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Jack tells Crawfie pay

Jack tells Crawfie pay
... for Peru match seat at Stadium


THE self-proclaimed guru of local football, Austin Jack Warner, the Trinidad and Tobago Football Federation's special advisor and much-touted financier, has asked former Olympic 100-metre gold medallist Hasely Crawford to pay for his (Crawford's) ticket to see the friendly international between TnT and Peru at the Hasely Crawford Stadium on Wednesday, May 10.

This was revealed on a Wednesday morning radio programme featuring Sports Minister Roger Boynes and Warner, discussing the issue of Government funding for the Germany-bound Soca Warriors and other relevant matters, including the exorbitant ticket prices being charged to football fans, who would be seeing some of their football heroes for the last time, including former national captain Russell Latapy.

Boynes told the listening audience that Warner had written a letter to Crawford the 1976 Montreal Olympic Games champion requesting he pay for his ticket for the Peru game, priced at $500 for the covered stand of the stadium that carries his name.

“Hasely is very upset about it,” Boynes added.

Warner then admitted to the travesty, but defended his position by saying “everyone got the letter”.

It was revealed that Crawford has four seats in the Minister's Box, which has 28 seats and is not under the control of the Trinidad and Tobago Football Federation (TTFF) for the warm-up match.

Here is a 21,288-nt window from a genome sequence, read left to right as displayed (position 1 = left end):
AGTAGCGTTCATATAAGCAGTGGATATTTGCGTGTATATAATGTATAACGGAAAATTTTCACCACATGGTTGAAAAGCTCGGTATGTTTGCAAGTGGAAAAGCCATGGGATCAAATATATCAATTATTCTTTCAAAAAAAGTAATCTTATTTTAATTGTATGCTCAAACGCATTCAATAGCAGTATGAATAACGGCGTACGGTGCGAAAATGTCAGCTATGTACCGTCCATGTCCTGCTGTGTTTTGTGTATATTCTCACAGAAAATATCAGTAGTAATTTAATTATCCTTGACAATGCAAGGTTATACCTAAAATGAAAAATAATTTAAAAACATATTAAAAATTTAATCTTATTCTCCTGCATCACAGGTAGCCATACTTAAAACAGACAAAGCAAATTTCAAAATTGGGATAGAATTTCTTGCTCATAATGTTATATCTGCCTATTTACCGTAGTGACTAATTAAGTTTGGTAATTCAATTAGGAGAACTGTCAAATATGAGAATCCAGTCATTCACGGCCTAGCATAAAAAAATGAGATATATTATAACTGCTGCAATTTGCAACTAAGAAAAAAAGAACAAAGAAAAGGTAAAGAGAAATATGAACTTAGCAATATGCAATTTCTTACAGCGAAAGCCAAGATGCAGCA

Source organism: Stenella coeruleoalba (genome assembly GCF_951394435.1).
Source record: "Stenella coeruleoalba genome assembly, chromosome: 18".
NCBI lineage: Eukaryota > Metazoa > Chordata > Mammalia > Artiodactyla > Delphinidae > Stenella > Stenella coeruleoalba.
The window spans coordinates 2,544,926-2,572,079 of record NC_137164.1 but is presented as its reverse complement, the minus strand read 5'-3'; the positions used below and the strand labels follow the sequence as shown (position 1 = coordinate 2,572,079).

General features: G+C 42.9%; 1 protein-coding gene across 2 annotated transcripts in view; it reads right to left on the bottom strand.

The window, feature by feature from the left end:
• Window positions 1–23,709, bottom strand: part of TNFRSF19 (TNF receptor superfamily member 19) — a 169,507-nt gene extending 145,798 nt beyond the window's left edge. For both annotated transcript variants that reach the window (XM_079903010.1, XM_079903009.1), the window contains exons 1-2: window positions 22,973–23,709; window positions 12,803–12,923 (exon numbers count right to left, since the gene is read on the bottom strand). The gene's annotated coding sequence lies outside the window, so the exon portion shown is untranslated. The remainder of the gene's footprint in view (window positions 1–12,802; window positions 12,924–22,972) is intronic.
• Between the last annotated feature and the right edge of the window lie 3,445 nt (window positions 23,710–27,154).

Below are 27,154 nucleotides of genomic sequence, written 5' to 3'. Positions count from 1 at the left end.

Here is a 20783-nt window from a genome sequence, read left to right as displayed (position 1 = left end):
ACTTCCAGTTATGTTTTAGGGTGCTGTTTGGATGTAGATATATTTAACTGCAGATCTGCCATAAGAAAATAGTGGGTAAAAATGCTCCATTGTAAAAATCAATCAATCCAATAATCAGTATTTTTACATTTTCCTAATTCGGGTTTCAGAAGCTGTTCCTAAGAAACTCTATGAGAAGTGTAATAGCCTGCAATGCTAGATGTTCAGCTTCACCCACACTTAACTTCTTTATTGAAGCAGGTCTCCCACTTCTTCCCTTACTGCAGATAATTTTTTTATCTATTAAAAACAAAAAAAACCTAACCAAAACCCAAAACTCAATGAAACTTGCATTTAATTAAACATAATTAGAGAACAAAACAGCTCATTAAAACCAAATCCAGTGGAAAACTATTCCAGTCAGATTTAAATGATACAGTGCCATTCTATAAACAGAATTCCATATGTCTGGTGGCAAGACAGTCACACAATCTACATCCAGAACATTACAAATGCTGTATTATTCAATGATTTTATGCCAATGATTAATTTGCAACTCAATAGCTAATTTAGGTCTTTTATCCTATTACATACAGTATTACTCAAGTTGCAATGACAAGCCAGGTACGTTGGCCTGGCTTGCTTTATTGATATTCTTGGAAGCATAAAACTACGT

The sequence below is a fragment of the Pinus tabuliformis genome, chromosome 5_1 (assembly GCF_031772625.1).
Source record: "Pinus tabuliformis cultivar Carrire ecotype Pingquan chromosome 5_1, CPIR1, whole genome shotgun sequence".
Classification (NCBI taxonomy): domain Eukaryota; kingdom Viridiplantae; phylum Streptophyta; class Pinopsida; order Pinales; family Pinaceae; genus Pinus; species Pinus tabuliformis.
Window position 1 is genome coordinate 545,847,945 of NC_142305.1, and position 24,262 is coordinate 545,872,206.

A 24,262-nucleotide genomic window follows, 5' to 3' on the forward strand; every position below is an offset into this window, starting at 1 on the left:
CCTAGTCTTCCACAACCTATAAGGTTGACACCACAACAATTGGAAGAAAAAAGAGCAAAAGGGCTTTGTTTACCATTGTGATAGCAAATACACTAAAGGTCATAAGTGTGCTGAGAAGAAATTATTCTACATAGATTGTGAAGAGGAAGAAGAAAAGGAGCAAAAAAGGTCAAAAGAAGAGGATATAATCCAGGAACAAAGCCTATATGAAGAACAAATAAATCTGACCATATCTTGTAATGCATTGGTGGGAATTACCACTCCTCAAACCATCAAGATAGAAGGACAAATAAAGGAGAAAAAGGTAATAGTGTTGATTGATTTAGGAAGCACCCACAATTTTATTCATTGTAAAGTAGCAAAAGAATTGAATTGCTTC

The talk show was promoted like a heavyweight title boxing match but Boynes and Warner were only shadow boxing in the early rounds, and the intensity of the “fight” only increased when former Sports Ministry advisor and talk show host, Anil Roberts “stormed the ring” to get in some blows at Boynes.

Warner was reduced to “sitting on the ropes” as Roberts repeatedly asked the Sports Minister to clarify the ministry's policy relating to the funding of athletes or sporting organisations for grants or funding.

Boynes clearly showed signs of “ring rust” and was obviously not well prepared for a head-to-head tussle with Warner, who did not get in one decisive blow at his political adversary.

At one point, Warner accused the Minister of deliberately misleading the nation, but then corrected himself by saying Boynes' advisors were “misleading you”.

Warner was also critical of government's tardy payment schedule for Cabinet's approved $45 million in funding for the Soca Warriors and the team's World Cup preparation and participation, but Boynes quickly shot back that the $14.4 paid on Monday was on the basis of “evidence of proof of payment” and any further payments had to be accounted for by his ministry, since it was taxpayers' money.

“… I paid $3.5 million for accommodation,” Warner interjected, “(but) if there is no Jack Warner, what would happen?”

A fitter, quicker Boynes might have slipped the “body blow”, but Roberts had entered the fray, and the Minister was now clearly outnumbered and he was at his wits end to defend his position with the swim coach “jamming hard”.